Do YOU want to redistribute some of the nation's wealth? Do you feel jealous that somebody out there is making $250k a year, but you are earning a paltry $40k? I'll tell you how to fix this problem, in a simple three step plan!
Step one: Figure out what these rich bastards do.
Step two: After you've pinned down the careers of these flamboyant wealth slingers, figure out how they got there.
Step Three: Copy them.
It's that simple! After step three, that wealth will be redistributed to you! Generally, what this entails is getting educated, working hard at the job, making sacrifices, taking risks, climbing the ranks of the organization and building personal relationships.
Of course, I am being facetious about the simplicity because this is not easy to do. But I am making a point. This is precisely the reason people earn high salaries. They didn't just wake up one morning and a high-powered career was 'distributed' to them. Sure there are people who find these jobs because of their family connection or whatever, but aside from this being beside the point, it doesn't mean that they don't work hard. And say they don't work hard and they aren't worth it, then their organization is the one suffering and it's the organization's own problem where the situation will likely correct itself through competitive forces. But notice my emphasis of this three step program was on you. Not punishing the other guy who worked hard to get where he is, but elevating yourself to get to a level you are happy with.
But here is the problem in America. We've heard it is called the 'entitlement generation.' Given that over half the federal budget goes to social programs (see previous posts), it's not too hard to see what encourages that mentality. Americans just want stuff given to them without having to work for it. They want the easy road. But why should the easy road be rewarded? Who would want to become a doctor if they spent 8 years in college, 4 years in residency if they only stood to make $40k a year? The point is that people get paid for their marginal productivity. The system values their contribution to society, and values it highly.
And why should it matter to you that Joe down the street is making 3 times as much as you? Aside from pure jealousy, I can't think of anything. Americans are a jealous people. They hate when their neighbor has more toys than them. They want to be better than everybody else, but mainly through the reliance on luck. Because Joe down the street is making 3 times as much as you does not mean that he is stealing money from you. This is not a zero-sum game where one person's gain is at the other's expense.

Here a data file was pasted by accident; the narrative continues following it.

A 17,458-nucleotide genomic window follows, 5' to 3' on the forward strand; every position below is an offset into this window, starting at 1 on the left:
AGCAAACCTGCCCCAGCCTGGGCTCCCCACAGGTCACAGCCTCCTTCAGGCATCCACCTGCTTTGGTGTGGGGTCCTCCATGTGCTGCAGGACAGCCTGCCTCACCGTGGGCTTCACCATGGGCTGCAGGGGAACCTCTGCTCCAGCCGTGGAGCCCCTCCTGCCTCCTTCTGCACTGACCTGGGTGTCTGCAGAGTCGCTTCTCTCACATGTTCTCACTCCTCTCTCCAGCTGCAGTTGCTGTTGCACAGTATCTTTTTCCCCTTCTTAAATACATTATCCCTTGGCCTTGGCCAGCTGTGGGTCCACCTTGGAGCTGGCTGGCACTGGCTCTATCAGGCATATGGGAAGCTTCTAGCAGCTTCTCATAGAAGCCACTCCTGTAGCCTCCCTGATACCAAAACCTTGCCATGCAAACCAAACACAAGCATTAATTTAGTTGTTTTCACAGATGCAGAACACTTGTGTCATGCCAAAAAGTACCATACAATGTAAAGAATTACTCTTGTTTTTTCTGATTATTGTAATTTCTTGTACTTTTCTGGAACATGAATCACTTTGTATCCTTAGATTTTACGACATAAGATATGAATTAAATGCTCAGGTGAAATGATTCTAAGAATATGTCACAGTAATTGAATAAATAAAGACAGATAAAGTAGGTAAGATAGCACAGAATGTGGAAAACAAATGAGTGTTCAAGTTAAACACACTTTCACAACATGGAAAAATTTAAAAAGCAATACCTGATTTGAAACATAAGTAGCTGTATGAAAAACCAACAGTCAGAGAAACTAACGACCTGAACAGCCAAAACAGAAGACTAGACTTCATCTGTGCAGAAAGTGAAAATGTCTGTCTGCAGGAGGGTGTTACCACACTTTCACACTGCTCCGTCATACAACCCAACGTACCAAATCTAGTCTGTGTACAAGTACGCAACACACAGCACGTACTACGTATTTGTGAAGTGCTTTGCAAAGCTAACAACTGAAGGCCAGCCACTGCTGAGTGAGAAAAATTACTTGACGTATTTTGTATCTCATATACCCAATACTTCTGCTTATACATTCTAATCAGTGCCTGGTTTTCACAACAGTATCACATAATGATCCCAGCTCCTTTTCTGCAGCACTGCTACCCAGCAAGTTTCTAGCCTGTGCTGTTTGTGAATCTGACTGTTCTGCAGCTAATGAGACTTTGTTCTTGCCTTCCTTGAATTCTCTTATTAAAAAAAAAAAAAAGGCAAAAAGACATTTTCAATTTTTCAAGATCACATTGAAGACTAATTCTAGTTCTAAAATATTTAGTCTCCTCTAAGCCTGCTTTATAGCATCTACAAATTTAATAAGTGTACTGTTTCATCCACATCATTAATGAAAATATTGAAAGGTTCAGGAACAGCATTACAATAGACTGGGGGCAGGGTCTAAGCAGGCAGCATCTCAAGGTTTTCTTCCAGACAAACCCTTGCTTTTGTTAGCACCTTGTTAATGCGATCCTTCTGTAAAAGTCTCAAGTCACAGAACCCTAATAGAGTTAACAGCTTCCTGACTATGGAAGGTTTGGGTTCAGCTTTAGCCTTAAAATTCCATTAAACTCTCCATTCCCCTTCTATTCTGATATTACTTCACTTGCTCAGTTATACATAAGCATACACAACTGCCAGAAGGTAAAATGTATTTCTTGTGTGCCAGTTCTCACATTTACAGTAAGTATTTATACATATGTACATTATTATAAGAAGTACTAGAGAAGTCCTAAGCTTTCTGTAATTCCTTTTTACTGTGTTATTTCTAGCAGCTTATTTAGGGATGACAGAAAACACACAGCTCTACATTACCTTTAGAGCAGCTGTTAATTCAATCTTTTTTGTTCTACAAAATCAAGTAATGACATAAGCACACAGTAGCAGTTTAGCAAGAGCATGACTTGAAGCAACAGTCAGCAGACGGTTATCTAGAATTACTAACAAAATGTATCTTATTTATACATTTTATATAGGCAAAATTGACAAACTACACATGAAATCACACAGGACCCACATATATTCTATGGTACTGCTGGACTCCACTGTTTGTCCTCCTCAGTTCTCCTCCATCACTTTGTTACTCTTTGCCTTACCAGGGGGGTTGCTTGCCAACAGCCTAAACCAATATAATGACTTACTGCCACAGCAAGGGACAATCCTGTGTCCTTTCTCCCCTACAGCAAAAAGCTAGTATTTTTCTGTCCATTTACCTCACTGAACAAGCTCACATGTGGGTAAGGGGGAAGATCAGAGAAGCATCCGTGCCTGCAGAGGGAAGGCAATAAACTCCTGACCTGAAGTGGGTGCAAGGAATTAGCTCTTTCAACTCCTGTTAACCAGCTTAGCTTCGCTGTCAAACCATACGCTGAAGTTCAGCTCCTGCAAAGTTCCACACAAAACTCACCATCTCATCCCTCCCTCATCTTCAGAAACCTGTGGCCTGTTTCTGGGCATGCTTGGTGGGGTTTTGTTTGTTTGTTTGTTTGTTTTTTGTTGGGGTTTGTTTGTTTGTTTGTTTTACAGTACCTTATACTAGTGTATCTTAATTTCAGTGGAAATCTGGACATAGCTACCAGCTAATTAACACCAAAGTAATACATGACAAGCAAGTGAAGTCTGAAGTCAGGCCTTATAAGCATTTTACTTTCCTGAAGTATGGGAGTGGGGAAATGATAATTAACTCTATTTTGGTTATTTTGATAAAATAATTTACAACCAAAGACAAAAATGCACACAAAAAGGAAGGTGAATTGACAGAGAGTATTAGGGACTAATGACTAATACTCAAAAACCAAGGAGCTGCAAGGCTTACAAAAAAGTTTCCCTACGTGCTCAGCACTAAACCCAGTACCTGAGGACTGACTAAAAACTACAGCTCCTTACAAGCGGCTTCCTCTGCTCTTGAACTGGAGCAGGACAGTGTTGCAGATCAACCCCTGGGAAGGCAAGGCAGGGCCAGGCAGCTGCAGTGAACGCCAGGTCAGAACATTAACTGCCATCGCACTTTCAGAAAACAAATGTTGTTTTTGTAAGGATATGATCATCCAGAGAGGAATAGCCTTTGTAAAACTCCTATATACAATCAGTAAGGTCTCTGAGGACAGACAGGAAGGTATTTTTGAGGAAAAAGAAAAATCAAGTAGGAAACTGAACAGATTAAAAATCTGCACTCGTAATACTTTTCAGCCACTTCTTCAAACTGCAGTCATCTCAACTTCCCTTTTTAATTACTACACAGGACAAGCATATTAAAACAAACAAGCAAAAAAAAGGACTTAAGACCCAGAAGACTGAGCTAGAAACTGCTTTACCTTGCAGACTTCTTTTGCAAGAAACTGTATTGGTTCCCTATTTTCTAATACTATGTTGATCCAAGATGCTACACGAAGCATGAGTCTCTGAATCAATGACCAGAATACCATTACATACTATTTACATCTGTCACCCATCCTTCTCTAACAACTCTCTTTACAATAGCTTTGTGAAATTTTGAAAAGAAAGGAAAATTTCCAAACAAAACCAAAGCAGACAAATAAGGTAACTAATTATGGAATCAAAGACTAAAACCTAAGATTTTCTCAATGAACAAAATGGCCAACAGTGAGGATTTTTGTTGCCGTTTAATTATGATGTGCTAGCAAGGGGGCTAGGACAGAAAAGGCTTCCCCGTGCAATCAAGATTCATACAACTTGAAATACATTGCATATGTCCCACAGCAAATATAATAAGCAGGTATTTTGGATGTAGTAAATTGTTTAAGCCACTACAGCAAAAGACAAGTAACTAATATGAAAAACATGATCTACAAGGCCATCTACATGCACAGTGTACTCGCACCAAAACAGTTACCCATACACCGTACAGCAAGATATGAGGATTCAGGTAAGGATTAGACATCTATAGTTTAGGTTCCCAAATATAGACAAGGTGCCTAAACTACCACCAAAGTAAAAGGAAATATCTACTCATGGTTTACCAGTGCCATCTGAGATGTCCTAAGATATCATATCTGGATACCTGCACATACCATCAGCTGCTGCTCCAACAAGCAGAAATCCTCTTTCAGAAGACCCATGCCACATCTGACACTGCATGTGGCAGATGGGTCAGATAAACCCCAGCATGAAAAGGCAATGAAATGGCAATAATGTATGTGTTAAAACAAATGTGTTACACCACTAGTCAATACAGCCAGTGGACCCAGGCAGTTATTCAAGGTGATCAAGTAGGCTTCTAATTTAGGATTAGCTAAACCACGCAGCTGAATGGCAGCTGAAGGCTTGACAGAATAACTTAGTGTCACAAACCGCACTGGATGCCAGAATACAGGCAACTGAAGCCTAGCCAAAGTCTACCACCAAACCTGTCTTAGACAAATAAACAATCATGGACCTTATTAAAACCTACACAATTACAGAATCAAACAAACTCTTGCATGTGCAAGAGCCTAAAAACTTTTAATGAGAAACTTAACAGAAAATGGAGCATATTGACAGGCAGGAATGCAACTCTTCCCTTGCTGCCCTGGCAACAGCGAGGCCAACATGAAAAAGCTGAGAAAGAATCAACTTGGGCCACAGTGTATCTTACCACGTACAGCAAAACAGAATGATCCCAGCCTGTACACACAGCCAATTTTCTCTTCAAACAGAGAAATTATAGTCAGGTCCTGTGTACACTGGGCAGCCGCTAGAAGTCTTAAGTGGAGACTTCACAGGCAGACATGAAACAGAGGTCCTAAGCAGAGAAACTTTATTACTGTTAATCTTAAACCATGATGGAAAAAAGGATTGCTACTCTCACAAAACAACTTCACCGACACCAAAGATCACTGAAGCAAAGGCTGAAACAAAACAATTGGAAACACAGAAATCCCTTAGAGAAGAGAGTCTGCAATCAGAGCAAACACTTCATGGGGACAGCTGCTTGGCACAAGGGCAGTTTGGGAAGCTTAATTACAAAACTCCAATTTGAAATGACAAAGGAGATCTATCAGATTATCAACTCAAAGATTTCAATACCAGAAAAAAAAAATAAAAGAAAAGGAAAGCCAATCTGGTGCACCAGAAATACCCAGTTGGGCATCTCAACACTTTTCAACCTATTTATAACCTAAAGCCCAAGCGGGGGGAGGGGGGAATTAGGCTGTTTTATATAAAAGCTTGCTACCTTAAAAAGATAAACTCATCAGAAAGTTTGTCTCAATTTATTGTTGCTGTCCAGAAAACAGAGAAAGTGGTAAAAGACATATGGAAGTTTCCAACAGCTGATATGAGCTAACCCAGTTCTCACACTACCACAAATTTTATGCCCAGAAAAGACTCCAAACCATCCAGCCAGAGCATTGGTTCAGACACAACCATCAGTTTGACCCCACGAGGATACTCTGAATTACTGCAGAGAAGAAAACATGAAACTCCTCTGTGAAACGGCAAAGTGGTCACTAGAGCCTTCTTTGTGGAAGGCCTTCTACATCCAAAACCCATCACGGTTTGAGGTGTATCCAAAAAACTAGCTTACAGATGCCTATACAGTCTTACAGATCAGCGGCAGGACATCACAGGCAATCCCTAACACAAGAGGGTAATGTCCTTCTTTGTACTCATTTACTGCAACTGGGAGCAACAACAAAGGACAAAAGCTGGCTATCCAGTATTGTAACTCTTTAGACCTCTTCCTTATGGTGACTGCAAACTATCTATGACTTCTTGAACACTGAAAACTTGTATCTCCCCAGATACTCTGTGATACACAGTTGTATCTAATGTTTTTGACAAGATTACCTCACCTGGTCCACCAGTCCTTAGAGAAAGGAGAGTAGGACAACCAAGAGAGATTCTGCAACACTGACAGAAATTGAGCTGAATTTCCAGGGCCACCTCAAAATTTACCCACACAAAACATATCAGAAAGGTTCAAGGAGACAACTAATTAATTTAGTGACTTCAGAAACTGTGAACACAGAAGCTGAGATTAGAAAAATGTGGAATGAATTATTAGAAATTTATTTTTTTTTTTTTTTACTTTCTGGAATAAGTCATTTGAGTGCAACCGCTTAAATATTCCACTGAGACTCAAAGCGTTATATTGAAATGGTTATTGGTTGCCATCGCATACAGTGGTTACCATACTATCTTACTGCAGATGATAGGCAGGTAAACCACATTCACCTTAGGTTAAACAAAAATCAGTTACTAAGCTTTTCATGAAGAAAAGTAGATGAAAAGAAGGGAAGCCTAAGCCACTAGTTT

And here is another fact. The demographics of the wealthy, middle class and poor are generally at different stages in their careers (another great point discussed by Thomas Sowell). Most of the people considered wealthy are senior level professionals in their 40s and 50s (obviously). Many people currently considered the middle class will soon ascend into this upper class designation as their career progresses. Simply cutting a cross section of the economy and dividing it up based on income is highly misleading to the true economic situation and facts surrounding it.
For myself, a difference of a few weeks brought me from being classified as legally poor to being legally 'rich.' And no, I didn't win the lotto. I graduated with another graduate degree and was hired into a full time position. Did anything substantially change? Did my bank account shoot up? Did I go out and buy an Aston Martin V12 Vantage? None of the above. The only thing changed was what tax bracket I will end up in and a mark in the IRS database as being 'rich.' But my point is that from one day I was legally poor and then a few days later was legally 'rich,' but the only thing that changed was that I reached a new stage in my life. These income/wealth distribution statistics should report life cycle information, but that wouldn't rile up the voting base as much, now would it?
I used to envy people driving nice cars and living the good life. But what did I do, whine and cry about how they should be getting paid less or taxed more? No, I worked my ass off in college sacrificing nearly all of my 20s to obtain 3 degrees. While most college students were off at frat parties or in Cancun for spring break, I was in the library studying. Am I living the good life now then? No, not quite. I will be paying off massive student loans for years, but it is the sacrifice that I am making to make it in life and to earn the things I want in life. I have invested in my future, and I should be allowed to keep the return on my investment since it was me who put in the hard work and financial investment.